• Restoration: To Restore, to bring back to an original or a former, more desirable condition. The layman’s term for fixing anything up, and try to make it look new again. It also implies, doing more then just preserving, regarding a memorial or stone statue.The re-lettering of historic inscriptions on a gravestone or tomb would be a good example of a restoration effort. This type of aggressive tactics is not considered beneficial, as they will compromise the historic integrity of the object. Re-lettering may also increase the rate of deterioration by exposing new areas of weakened stone to the weather.
    A better alternative would be to save what is left of the monument in question, and then place a plaque beside it with the inscription which has been lost.
  • Conservation: To Conserve, to prevent injury, decay, waste, or loss of.This has become the proper term, with its meaning in the historic preservation field becoming very specific. Performing procedures to help protect and stabilize an artifact. In this case a sculpture, gravestone, or monument.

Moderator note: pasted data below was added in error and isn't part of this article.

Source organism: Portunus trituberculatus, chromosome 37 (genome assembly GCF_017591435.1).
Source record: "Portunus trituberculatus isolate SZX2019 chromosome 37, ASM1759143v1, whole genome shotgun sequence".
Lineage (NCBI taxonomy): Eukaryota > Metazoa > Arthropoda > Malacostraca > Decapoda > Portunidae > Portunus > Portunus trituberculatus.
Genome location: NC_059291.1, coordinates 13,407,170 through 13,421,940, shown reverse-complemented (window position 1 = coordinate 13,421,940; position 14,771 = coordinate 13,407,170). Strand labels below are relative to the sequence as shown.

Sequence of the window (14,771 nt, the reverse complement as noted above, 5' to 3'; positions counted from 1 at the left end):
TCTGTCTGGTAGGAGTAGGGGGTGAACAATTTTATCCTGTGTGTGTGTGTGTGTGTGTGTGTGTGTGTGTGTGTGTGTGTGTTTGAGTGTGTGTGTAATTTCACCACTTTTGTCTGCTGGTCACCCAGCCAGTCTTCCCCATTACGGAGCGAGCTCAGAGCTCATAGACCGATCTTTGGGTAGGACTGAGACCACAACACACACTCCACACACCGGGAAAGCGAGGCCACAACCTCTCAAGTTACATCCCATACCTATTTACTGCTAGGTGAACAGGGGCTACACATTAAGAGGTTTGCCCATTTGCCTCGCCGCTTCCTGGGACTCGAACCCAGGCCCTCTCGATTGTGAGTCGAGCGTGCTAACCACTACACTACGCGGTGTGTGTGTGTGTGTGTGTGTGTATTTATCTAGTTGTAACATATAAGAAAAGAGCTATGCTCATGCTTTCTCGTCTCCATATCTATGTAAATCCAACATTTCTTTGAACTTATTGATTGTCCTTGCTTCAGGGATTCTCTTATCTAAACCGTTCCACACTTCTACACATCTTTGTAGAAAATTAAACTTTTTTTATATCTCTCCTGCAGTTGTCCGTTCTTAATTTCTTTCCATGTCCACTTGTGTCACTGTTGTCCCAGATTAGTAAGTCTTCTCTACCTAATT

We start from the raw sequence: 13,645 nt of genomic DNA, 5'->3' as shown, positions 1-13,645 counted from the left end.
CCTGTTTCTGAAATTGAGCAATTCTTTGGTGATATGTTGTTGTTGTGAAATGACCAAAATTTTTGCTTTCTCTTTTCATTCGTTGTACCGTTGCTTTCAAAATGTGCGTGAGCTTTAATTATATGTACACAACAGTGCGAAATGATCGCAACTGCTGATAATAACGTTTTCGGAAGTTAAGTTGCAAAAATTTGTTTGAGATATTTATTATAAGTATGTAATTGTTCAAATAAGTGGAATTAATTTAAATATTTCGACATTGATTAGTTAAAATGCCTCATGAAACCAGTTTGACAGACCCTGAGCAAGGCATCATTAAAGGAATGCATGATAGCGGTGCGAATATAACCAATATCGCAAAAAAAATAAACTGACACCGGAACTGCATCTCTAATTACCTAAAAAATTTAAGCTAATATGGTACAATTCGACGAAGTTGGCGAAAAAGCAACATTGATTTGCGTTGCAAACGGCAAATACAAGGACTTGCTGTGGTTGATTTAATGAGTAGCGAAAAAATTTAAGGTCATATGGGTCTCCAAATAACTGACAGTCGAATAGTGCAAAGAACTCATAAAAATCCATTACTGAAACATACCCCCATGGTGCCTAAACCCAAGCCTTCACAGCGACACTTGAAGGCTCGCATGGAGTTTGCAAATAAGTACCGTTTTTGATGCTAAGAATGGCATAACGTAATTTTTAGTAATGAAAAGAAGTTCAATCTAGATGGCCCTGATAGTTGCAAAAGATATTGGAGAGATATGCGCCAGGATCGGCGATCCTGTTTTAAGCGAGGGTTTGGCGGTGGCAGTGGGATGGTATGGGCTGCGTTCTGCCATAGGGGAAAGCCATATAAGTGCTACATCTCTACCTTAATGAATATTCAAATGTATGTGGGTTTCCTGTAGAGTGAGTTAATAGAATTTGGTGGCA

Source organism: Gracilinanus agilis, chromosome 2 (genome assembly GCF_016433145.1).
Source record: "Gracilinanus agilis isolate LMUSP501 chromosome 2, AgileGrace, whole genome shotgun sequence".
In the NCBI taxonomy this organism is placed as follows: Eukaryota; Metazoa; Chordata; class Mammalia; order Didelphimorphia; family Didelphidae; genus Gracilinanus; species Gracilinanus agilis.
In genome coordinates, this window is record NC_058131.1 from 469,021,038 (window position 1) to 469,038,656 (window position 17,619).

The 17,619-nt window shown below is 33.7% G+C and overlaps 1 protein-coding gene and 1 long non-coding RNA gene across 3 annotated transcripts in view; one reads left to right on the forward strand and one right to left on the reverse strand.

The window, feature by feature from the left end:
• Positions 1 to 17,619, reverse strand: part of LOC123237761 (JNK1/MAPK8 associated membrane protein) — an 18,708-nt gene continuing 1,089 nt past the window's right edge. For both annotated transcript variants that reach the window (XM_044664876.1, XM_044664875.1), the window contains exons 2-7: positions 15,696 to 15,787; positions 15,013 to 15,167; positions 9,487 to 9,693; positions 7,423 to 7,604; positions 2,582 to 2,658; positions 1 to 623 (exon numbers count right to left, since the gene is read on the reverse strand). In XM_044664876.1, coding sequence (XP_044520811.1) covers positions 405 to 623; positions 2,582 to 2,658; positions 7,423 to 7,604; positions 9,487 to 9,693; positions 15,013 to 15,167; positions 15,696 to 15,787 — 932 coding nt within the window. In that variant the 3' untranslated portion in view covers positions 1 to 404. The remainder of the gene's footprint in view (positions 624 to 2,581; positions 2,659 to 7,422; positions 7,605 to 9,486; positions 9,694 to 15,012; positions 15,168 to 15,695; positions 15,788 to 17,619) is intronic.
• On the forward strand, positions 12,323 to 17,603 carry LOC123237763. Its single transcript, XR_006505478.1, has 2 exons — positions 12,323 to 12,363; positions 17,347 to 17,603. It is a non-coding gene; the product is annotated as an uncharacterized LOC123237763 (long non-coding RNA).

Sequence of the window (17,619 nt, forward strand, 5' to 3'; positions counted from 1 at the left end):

Photo on gravestone in the Brno Jewish cemetery  Much of what we post on JHE centers on the conservation of Jewish cemeteries and gravestones. We would like to draw attention today to a particularly comprehensive web site that is a wealth of how-to and best practice information … Continue reading

Progress on restoration of Great Maharsha Synagogue in Ostroh, Ukraine

 

Screengrab from video showing the synagogue before restoration commenced.  https://youtu.be/RW5DHx39FTw

Screengrab from video showing the Ostroh synagogue before restoration commenced. https://youtu.be/RW5DHx39FTw

 

Progress is being made in the restoration of the 17th century Great Maharsha Synagogue in Ostroh, Ukraine — and is being documented online with pictures of the ongoing work.

Built in 1627, the synagogue is an early example of the nine-bay sanctuary. It was damaged during the Holocaust and then used as a pharmacological warehouse under the Soviets.